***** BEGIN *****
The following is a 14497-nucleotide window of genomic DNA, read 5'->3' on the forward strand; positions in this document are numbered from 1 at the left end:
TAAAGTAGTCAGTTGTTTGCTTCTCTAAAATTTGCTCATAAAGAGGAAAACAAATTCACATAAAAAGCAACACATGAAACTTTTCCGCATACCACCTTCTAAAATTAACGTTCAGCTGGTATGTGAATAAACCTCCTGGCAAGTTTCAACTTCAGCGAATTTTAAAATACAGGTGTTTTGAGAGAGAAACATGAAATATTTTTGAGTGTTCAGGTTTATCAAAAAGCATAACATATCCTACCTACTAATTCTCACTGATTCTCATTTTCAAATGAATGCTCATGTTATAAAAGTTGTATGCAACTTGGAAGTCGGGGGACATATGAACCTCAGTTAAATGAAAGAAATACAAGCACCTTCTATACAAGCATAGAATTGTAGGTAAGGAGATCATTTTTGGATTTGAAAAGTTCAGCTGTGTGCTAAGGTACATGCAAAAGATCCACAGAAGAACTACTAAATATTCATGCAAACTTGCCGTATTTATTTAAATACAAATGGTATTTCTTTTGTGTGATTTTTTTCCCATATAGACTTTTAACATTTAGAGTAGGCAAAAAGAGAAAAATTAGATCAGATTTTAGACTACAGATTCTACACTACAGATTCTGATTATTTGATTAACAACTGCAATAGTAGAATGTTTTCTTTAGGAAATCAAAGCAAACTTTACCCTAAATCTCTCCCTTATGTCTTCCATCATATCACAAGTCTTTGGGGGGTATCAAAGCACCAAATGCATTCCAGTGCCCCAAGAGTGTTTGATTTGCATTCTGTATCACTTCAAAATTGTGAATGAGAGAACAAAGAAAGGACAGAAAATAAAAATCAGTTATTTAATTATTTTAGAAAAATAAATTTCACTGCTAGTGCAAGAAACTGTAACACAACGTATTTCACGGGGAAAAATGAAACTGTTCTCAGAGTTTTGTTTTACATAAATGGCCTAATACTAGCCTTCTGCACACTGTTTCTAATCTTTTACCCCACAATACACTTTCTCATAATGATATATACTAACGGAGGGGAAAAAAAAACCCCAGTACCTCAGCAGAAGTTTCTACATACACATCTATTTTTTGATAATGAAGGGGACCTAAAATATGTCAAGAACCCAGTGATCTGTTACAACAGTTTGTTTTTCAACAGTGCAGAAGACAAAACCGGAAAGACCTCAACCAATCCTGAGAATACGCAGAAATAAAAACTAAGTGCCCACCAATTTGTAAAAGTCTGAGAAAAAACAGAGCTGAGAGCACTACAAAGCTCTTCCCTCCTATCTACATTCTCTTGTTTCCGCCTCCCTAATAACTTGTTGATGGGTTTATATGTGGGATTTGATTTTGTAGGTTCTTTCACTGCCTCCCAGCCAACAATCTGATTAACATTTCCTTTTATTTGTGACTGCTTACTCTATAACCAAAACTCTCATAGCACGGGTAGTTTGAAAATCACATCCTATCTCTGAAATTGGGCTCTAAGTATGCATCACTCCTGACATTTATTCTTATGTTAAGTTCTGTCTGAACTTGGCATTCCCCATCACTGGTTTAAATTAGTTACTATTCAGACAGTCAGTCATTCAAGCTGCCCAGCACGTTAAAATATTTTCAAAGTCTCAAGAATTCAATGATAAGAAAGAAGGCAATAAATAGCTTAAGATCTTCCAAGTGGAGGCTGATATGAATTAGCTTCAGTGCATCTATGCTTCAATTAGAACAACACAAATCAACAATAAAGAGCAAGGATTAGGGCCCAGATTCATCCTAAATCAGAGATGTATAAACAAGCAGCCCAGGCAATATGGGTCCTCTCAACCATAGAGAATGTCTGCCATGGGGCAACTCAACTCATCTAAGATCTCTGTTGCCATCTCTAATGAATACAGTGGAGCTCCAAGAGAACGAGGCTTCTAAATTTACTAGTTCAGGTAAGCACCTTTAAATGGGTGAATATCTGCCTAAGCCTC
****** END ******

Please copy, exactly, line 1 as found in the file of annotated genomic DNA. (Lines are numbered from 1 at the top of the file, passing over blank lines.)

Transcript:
The following is a 14497-nucleotide window of genomic DNA, read 5'->3' on the forward strand; positions in this document are numbered from 1 at the left end: